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Garlic should be added to the page due to its affect on CYP3A4 per as well as the mention in the paper and references Jerryfern (talk) 03:50, 20 July 2012 (UTC)

St. John's Wort[edit]

On the table where it list "Ligands, inducers, and inhibitors", St. John's Wort is listed under "inhibitors", while the St. John's Wort page lists it as an inducer. The Irish Intinian (talk) 06:27, 27 October 2011 (UTC)

Do not copy and paste[edit]

The cytochrome P450 proteins are monooxygenases that catalyze many reactions involved in drug metabolism and synthesis of cholesterol, steroids, and other lipids.
No links external or internal on this chunk of techno-speak!
And correct me if I am wrong but a protein that catalyze is usually called an enzyme?

Perhaps break it down:-
Start out simple

Proteins -> refer back to DNA

enzyme -> refer back to protiens

call out technical terms such as metabolism/ize as digest/converts

Then get technical
monooxygenases -> swaps electron-> puts a piss this out tag on it
The mouth chews
The guts mix it up
The liver sorts out the rubbish

The kidneys make piss; given red wine, fillet steak, semen and diazepam...This is what happens
The anus should keep up with the mouth
Or else the semen will reduce
Left as it is this article only informs those who already know (talk) 22:36, 3 May 2012 (UTC)

Milk Thistle[edit]

The source for milk thistle, "A Warning about Milk Thistle and Drug Interactions" on the website HVC Advocate (, references a twelve-year old in-vitro study(Venkataramanan R, Ramachandran V, Komoroski BJ, et al. Milk thistle, a herbal supplement, decreases the activity of CYP3A4 and uridine diphosphoglucuronosyl transferase in human hepatocyte cultures. Drug Metabolism and Disposition 2000;28(11):1270-1273). In 2006, however, the paper "Assessing the clinical significance of botanical supplementation on human cytochrome P450 3A activity: Comparison of a milk thistle and black cohosh product to rifampin and clarithromycin" in the Journal of Clinical Pharmacology found that 300 mg, three times daily of a product standardized to contain 80% silymarin did not affect CYPA in vivo.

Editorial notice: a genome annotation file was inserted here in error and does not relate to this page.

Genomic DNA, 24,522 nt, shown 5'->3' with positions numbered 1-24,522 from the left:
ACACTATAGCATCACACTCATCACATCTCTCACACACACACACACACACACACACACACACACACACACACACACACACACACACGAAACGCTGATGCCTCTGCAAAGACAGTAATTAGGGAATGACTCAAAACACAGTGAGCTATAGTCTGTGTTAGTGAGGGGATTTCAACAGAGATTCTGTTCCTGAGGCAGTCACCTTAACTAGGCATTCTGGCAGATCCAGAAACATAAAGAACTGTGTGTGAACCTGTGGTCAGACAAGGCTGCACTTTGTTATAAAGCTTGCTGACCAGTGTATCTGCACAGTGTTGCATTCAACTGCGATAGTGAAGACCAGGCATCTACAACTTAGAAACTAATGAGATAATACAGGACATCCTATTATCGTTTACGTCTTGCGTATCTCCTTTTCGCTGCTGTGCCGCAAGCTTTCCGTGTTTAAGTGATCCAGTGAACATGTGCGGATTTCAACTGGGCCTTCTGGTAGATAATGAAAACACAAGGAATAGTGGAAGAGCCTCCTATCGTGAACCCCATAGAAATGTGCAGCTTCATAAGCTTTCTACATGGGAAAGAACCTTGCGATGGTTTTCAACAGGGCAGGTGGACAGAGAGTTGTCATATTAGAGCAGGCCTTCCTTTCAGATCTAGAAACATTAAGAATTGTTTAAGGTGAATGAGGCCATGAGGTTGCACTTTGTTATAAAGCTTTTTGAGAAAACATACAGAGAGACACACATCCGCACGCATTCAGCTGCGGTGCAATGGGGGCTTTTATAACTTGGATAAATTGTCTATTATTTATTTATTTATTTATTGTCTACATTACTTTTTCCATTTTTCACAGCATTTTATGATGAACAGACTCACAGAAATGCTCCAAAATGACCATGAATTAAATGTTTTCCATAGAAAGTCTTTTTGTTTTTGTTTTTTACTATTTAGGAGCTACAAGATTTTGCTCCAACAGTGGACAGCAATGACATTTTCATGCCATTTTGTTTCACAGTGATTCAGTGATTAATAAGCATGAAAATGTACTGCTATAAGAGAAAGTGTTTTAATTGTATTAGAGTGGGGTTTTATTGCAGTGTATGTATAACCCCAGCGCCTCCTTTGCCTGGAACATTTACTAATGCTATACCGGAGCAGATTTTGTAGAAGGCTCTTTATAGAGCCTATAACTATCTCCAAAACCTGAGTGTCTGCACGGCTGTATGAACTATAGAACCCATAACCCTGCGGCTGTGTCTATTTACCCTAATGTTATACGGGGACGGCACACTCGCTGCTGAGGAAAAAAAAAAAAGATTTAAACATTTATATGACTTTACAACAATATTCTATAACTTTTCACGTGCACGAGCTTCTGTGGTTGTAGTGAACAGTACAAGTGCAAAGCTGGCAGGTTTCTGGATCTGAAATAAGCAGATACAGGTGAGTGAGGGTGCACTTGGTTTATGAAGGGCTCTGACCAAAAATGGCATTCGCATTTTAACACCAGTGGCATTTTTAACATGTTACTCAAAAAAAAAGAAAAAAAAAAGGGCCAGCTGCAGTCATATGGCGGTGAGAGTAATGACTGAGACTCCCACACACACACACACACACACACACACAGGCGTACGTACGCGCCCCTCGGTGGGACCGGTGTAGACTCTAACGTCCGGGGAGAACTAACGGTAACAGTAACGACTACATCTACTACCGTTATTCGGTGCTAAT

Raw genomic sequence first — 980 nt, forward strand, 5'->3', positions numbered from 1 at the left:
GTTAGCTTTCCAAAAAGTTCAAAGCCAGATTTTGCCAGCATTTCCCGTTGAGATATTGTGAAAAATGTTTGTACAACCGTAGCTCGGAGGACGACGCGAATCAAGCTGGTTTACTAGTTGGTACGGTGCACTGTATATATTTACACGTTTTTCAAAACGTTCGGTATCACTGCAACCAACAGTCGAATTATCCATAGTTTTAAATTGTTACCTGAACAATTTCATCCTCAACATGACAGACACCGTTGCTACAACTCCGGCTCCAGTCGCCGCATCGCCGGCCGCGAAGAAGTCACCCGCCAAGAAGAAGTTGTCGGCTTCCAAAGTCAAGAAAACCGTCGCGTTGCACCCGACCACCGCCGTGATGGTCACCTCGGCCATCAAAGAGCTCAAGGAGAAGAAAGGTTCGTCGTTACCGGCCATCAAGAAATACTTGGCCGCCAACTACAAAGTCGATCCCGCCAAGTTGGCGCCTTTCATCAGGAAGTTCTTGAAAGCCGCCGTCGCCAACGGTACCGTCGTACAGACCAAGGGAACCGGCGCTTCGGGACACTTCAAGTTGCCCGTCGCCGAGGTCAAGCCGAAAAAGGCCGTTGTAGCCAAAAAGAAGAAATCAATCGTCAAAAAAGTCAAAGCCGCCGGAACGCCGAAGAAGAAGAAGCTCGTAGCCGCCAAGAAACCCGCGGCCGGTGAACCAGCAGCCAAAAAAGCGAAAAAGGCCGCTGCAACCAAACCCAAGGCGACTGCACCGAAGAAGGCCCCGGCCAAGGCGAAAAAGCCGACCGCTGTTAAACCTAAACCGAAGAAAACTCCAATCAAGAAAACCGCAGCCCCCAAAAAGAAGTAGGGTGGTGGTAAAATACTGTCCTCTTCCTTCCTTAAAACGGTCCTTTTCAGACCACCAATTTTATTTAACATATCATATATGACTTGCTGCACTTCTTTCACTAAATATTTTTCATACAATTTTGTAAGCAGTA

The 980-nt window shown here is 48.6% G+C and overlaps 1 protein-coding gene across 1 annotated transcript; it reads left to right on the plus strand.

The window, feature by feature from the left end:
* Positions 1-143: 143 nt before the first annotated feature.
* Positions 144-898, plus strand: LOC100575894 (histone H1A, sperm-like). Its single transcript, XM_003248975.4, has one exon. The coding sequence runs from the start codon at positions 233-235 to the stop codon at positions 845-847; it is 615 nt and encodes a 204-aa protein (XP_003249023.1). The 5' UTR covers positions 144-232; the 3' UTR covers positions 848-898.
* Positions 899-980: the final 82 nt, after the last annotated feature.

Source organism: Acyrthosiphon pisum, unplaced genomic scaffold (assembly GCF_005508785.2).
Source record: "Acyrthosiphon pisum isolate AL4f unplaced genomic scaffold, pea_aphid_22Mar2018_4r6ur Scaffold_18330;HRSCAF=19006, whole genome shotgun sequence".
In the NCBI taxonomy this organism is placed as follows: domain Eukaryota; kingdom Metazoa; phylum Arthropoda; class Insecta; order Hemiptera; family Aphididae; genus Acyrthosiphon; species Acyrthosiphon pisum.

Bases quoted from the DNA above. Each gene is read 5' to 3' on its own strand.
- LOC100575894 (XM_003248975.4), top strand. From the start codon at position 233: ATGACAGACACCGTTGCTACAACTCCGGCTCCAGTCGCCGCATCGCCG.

I do not know the latest findings, but the article is nevertheless outdated on this point. — Preceding unsigned comment added by (talk) 09:26, 8 November 2012 (UTC)

Grapefruit death[edit]

This source

<ref name="NYTimes">Bakalar, Nicholas. Experts Reveal the Secret Powers of Grapefruit Juice. ''New York Times.'' Published: March 21, 2006. [ Article]</ref>

does not say grapefruit's interaction with the enzyme has caused several deaths. It says a couple of the drugs it interacts with can, if blood levels are too high (probably during a fairly long time) "lead to a serious and sometimes fatal muscle disorder called rhabdomyolysis." I put a dubious-label on the claim and removed the "source". Really I think the statement should be removed, it's a bold claim with nothing to back it up. --Stighammar (talk) 07:21, 3 April 2014 (UTC)

Removed. Anastrophe (talk) 21:27, 24 February 2015 (UTC)

Valerian[edit] This says valerian is an inducer, not a "moderate inhibitor" as this article says in the table, using a weak source.


The article on paracetamol has this bit in the "pharmacokinetics" section: "Production of NAPQI is due primarily to two isoenzymes of cytochrome P450: CYP2E1 and CYP3A4." So, if this is correct, then paracetamol should be listed here as one of the substrates of CYP3A4.


Prior to September 19, 2015, this article asserted that pregabalin was a "prodrug" of gabapentin. This was inaccurate. While pregabalin has a very similar mechanism of action, as well as similiar therapeutic efficacy and clinical indications to gabapentin, no metabolic conversion of pregabalin to gabapentin has ever been reported or proven. Thus, pregabalin is best described as a structural analog or functional analog of gabapentin.

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